Bill Sweetman of Aviation Week has taken a closer look at this interesting new player on the aerospace market:
“In person, the Scorpion is quite big. At 21,250 lb. max takeoff weight, it is about the size of the M-346 or a Citation Excel, it carries a 9,300 lb. useful load, and it stands well clear of the ground. As a jet, it offers much greater speed and altitude capability than a King Air or AT-6, Anderson points out.
Now that Textron owns both those aircraft, the Scorpion is not intended to compete with them. Or anything else, for that matter. The Scorpion costs more than its propeller-driven cousins but much less than a fighter: The goals were a $20 million acquisition cost and $3,000 per flight hour. Its niche is to do missions for which air forces today use fighters because that’s what they have, but where the fighter’s expensively acquired air-combat prowess and survivability are unused.”
A Blackhawk helicopter extracts Special Air Service Regiment (SASR) troops from the bulk carrier Double Providence after the successful completion of training as part of Exercise IRON MOON. IRON MOON enhanced the ADF’s maritime counter-terrorism capability (MCT) through rehearsing maritime interdiction and recovery operations off North West Australia.
The training was conducted together with the Australian Federal Police and supported by several state and federal government organisations to enhance inter-agency security response skills.
The New Zealand Defence Forces have released a video showcasing the first introduction of the new NH90 medium / multi-role helicopter.
Also visible in the video are some nice shots of the new New Zealand multi-terrain camo pattern uniform in use.
Click on the image above to jump to the video.
First off, we have to give a hat tip to Wings Over Iraq for the tip-off about this. Secondly, prepare to meet a real-life UFO – maybe….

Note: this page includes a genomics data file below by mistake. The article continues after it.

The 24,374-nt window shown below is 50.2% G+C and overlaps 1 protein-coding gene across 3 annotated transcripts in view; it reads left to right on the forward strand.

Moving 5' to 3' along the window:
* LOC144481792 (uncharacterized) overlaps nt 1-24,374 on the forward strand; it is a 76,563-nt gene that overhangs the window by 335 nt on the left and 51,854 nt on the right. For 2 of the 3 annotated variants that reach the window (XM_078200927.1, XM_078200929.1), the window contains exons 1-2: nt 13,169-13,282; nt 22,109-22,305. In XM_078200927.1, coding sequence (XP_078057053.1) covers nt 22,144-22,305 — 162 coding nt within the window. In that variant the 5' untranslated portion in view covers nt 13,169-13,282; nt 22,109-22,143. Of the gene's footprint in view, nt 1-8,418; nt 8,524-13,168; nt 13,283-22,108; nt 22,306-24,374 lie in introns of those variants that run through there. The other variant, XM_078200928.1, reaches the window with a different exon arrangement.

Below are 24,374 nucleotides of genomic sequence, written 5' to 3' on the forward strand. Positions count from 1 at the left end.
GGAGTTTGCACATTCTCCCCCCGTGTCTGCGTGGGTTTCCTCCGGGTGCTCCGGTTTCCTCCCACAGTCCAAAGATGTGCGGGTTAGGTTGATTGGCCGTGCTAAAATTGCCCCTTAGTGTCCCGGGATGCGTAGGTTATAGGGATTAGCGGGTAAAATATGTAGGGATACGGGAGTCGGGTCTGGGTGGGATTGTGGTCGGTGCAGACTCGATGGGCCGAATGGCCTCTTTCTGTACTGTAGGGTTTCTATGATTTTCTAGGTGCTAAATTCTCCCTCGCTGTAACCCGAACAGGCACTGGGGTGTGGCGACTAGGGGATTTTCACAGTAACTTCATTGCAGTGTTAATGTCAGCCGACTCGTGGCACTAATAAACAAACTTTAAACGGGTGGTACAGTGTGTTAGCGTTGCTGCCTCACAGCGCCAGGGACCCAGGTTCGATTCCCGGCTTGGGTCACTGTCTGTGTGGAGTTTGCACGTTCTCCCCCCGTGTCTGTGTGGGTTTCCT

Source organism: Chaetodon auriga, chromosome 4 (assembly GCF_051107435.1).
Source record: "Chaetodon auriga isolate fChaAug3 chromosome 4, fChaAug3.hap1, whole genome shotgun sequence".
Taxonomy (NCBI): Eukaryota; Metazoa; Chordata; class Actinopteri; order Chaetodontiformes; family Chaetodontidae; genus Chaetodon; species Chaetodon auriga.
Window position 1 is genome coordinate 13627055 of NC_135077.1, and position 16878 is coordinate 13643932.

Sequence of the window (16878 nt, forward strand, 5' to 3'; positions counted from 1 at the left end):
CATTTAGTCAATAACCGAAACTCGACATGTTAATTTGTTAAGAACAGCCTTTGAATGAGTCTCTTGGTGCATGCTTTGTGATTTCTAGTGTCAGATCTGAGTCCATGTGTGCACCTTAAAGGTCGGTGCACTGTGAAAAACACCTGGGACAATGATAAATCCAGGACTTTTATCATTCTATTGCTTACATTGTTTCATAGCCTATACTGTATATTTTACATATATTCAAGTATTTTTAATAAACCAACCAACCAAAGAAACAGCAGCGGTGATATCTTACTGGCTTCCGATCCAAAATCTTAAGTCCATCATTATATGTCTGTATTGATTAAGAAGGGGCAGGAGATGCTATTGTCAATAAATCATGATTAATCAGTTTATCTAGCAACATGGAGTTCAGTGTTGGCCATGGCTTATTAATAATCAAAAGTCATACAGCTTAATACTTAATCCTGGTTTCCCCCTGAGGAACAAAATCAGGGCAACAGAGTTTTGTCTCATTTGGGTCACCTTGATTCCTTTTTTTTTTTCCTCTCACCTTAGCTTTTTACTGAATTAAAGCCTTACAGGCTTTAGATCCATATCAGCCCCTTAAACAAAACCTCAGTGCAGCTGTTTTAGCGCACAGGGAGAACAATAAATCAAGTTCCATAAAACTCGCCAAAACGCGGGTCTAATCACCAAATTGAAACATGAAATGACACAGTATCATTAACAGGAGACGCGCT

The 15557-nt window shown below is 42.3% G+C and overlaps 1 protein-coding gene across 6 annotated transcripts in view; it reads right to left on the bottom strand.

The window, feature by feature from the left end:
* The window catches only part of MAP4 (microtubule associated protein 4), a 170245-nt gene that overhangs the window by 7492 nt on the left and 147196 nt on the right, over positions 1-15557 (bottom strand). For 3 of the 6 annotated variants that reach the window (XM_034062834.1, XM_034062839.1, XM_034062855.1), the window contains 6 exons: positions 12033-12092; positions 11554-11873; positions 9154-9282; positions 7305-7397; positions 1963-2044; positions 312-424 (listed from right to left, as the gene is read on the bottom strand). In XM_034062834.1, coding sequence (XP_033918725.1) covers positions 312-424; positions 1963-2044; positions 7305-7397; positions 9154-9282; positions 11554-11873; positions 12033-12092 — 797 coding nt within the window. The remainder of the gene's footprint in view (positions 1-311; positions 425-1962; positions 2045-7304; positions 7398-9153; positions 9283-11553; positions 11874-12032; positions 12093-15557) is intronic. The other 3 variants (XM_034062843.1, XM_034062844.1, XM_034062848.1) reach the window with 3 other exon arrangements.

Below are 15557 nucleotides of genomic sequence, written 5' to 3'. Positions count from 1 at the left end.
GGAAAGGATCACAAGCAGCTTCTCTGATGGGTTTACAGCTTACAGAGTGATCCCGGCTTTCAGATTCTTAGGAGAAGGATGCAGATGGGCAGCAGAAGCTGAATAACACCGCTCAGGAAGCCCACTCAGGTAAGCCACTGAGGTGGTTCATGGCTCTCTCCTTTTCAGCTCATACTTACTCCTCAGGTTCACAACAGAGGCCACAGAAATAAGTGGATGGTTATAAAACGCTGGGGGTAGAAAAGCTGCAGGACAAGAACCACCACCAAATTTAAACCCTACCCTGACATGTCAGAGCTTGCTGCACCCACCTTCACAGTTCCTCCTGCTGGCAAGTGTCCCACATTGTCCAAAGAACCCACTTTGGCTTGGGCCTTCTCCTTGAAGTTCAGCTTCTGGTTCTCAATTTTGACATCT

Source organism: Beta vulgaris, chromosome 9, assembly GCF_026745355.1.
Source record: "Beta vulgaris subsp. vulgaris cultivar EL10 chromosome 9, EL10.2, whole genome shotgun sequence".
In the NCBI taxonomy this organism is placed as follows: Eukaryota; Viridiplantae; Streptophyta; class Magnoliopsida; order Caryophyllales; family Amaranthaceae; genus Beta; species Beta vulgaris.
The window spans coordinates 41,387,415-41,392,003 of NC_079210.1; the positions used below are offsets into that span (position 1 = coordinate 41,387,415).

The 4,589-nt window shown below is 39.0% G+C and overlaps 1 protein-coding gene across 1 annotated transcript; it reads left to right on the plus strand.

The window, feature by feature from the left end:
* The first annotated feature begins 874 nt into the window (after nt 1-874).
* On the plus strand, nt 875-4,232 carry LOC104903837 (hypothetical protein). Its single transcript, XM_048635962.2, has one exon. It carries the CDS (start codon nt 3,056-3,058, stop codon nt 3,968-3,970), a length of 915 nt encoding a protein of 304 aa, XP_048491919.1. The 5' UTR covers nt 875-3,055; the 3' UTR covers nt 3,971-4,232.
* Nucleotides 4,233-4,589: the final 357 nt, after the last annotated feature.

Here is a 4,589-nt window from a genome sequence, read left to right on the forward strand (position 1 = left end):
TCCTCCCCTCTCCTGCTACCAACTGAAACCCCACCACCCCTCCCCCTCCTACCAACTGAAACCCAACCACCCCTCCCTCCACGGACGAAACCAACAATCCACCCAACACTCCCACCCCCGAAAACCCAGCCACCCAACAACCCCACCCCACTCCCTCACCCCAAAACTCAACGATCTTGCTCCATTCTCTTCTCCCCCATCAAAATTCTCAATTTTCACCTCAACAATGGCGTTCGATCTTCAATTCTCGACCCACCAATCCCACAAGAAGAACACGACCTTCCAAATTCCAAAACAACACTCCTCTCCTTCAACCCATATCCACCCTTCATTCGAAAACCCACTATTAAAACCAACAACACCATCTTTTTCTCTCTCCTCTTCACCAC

The successful launch and landing of the US Navy’s X-47B stealth drone on an aircraft carrier recently was a surprisingly, even suspiciously, well publicized and openly photographed event. And there’s clearly no effort being made to keep the plane’s existence secret – even if its capabilities are not being publicized.
Perhaps the surprising openness about the X-47B program is a deliberate move to distract attention away from a truly amazing secret – the successor to the RQ-170 “Sentinel”, once known as “The Beast of Kandahar”.
“The Beast of Kandahar” – an RQ-170 ‘Sentinel’ AUV.
U.S. Airmen with the 23rd Special Tactics Squadron and U.S. Army with the 160th Special Operations Aviation Regiment (Airborne) teamed up for personnel recovery training utilizing alternate infiltration and exfiltration training on Wynnehaven Beach, Fla., April 9, 2013. The 160th SOAR, also known as “Night Stalkers”, is a special operations force of the U.S. Army that provides helicopter aviation support for general purpose and special operations forces. The 23rd STS primary task is to integrate, synchronize, and control the elements of air and space power in their areas of operations.
(U.S. Air Force photo/Airman 1st Class Christopher Callaway)